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Will Johnson "100 percent" he's ready to start for Canada in World Cup qualifiers after dealing with injuries

Good news for fans of the Canadian national team and the Portland Timbers: Will Johnson is ready to go.

The 28-year-old midfielder made for a somewhat surprising inclusion on Canada’s roster for its upcoming CONCACAF World Cup Qualifiers against Honduras and El Salvador. The Timbers captain hasn’t played in over a month, after undergoing a minor operation to remove two screws from his tibia, which had been broken a year earlier.

Late Tuesday, Johnson spoke with MLSsoccer.com over the phone from Canadian training camp, sounding enthusiastic and upbeat about getting back into action for both club and country.

“I feel great, man,” Johnson said. “I can’t wait to show people the improvements from where I was mid-summer, coming back from the injury, to where I am now.”

Johnson had been hampered by one of the screws digging into his hamstring tendon, which was restricting his movement. He chose to undergo the procedure to remove them at the end of September specifically so he could be fully recovered for this round of World Cup Qualifying – and for the Timbers’ potential push for an MLS Cup.

Now, after putting in extra work with Nick Milonas, the Timbers' director of sports science, Johnson is fit at precisely the right time: Canada faces Honduras on Friday (10 pm ET; TSN in Canada) and El Salvador on Tuesday; the Timbers have advanced to the Audi 2015 MLS Cup Playoffs Western Conference Championship against FC Dallas.

Johnson says he is “100-percent” certain he would be ready to start one or both games for Canada, if called upon.

“Obviously I haven’t played a game in a while, which is a disadvantage,” he said. “But there is absolutely no reason why I wouldn’t be available for selection for both games.”

Johnson hasn’t featured much for Canada during the past two years, with his broken leg – suffered in a September 2014 game against Toronto FC – playing a big part. He says that injury provided perspective about his career, and how fortunate he feels to be a part of the Canadian team at such a crucial moment.

“It means everything to me,” Johnson said. “It goes back to the old saying, that you don’t really know what you’re missing, until it is actually missing from your life.

“I’m just thrilled to be back around the guys. I’ve enjoyed getting to know [Canadian head coach] Benito [Floro] and trying to understand his style, tactics, formation, all the things he wants us to do.”

The Timbers captain relishes the chance to compete in big games for the national team, and he’s been through a number of them, including Canada’s miserable defeat against Honduras to close out the last cycle of World Cup Qualifying; Johnson called the October 16, 2012 game a “massacre.”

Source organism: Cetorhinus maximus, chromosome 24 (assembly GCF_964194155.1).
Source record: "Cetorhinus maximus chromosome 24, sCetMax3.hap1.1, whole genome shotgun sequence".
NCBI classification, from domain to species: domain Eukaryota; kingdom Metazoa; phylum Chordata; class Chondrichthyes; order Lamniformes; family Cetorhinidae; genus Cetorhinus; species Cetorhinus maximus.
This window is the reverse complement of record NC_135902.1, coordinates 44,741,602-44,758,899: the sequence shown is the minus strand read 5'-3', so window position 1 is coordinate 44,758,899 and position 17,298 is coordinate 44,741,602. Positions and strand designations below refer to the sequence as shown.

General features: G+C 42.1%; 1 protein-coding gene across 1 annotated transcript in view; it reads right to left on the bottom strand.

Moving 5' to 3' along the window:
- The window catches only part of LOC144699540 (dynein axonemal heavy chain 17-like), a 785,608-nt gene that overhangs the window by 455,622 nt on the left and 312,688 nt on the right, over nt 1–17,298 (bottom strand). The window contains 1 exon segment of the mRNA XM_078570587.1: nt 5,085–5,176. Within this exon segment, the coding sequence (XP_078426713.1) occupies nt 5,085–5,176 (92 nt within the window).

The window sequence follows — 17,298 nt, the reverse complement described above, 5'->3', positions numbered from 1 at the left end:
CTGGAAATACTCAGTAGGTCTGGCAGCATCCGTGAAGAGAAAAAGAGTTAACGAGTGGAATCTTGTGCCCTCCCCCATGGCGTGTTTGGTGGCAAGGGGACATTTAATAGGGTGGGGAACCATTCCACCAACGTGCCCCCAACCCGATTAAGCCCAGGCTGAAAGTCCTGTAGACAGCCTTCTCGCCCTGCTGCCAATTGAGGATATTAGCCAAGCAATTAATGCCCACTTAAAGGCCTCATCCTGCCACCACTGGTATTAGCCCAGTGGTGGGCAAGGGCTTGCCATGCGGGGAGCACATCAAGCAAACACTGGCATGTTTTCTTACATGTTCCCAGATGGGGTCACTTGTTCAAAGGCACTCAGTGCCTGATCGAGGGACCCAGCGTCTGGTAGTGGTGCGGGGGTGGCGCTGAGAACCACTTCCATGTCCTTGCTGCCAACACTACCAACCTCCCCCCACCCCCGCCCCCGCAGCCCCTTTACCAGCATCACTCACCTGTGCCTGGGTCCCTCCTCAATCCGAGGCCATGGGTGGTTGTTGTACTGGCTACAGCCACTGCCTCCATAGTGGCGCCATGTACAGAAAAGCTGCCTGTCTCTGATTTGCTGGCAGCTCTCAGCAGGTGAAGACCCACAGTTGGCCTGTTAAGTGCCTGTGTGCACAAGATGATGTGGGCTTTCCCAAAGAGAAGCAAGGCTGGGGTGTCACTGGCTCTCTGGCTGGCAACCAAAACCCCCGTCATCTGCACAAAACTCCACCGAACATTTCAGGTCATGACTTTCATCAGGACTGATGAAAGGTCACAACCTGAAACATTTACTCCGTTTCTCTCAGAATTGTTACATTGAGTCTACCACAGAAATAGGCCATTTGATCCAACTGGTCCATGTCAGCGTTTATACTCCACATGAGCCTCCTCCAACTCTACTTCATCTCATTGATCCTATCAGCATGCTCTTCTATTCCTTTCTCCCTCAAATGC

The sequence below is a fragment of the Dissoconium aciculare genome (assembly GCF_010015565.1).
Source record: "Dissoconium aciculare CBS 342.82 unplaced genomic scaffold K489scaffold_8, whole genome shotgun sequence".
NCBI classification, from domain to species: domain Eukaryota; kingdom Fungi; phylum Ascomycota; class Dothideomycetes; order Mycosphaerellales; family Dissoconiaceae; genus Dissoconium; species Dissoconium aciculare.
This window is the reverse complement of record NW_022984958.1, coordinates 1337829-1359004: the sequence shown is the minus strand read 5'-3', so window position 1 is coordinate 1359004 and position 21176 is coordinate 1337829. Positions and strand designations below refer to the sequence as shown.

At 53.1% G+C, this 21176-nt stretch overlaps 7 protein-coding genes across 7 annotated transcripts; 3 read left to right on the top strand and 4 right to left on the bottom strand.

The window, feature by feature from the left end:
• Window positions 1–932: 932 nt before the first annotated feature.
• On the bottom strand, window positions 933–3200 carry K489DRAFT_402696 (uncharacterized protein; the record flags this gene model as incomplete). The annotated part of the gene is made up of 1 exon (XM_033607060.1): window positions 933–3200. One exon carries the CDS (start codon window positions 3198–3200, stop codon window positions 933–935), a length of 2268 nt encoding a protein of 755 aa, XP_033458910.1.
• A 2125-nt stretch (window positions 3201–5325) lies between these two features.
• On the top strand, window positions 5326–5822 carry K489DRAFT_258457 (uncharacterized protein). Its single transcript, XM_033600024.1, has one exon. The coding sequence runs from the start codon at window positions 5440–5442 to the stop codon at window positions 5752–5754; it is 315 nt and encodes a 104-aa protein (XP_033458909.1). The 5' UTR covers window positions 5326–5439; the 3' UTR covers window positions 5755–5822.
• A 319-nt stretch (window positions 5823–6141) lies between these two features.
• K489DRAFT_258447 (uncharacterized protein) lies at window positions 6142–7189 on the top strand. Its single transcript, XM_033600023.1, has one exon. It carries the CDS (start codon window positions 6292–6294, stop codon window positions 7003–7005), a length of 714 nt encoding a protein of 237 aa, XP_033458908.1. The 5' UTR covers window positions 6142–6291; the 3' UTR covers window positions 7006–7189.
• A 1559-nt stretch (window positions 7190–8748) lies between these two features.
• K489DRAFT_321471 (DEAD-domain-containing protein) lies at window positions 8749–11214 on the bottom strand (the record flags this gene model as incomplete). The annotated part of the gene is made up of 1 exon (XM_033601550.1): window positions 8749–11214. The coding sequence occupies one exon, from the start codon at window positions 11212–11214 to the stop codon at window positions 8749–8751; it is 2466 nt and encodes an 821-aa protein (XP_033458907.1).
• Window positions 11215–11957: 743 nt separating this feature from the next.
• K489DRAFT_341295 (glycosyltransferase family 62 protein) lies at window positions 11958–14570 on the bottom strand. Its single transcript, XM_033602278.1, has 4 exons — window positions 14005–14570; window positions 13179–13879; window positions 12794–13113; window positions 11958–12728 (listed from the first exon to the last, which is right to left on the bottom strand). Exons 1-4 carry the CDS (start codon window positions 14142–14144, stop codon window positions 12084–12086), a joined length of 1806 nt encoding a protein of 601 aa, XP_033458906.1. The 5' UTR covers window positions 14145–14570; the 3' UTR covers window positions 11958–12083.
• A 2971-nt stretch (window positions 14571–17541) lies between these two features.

“Everybody who was there will never forget what happened and what it felt like,” he said.

Johnson is encouraged the Canadian team now has a “good, young, fresh group of guys” who weren’t in San Pedro Sula for that blowout. Eleven of the 23 players on Canada’s roster to face Honduras this week had yet to make their senior national team debuts when that game was played – and Johnson feels this group has a chance to make their own mark for Les Rouges.

"I think the future is bright for our country,” said Johnson. “I’m excited that players are now choosing to play for Canada versus other nations they’re eligible for. And you’re starting to see the Vancouver, Toronto and Montreal academies producing players that are going to allow us to compete in CONCACAF.

Part of competing in CONCACAF means dealing with inhospitable conditions down in Central America, either on the field or off of it. Though Johnson expressed his desire to help “bridge the gap” between the team’s veteran core and its younger newcomers, he said the best way for players to learn is through first-hand experience.

“I think the guys handled it well in Belize [a 1-1 draw in World Cup qualifying in September]; they got a little taste of what it’s going to be like down there,” Johnson said. “The experiences we’ll have together as a team will help us develop these guys and get them battle-ready for CONCACAF away games.”

Before the away game in El Salvador, there’s the matter of Friday’s home date against Honduras at Vancouver’s BC Place (10 pm ET; TSN in Canada). In the last qualifying cycle, Canada was undone by a 0-0 draw against Honduras at Toronto’s BMO Field, so Johnson knows the importance of earning full points later this week.

“It is a must-win game,” Johnson said. “You have to win your home games and try to nick some points on the road.

“You may only get two or three chances against Honduras in a tough international match, which is what happened last time in Toronto. We couldn’t take the chance on the day. So we just need guys to step up and take those opportunities.”

The team will be hoping for a boost from a large, pro-Canadian crowd at BC Place, a venue that’s hosted lively atmospheres for Whitecaps home games – which Johnson has only experienced as an opponent.

“I’m interested to see whether the Vancouver Whitecaps fans who are also Canadian men’s national team fans are going to cheer me on,” Johnson said, with a chuckle. “Hopefully after we’ve secured three points, I’ll get a few cheers on the way out of the stadium, which will be a nice change from the abuse I usually receive.”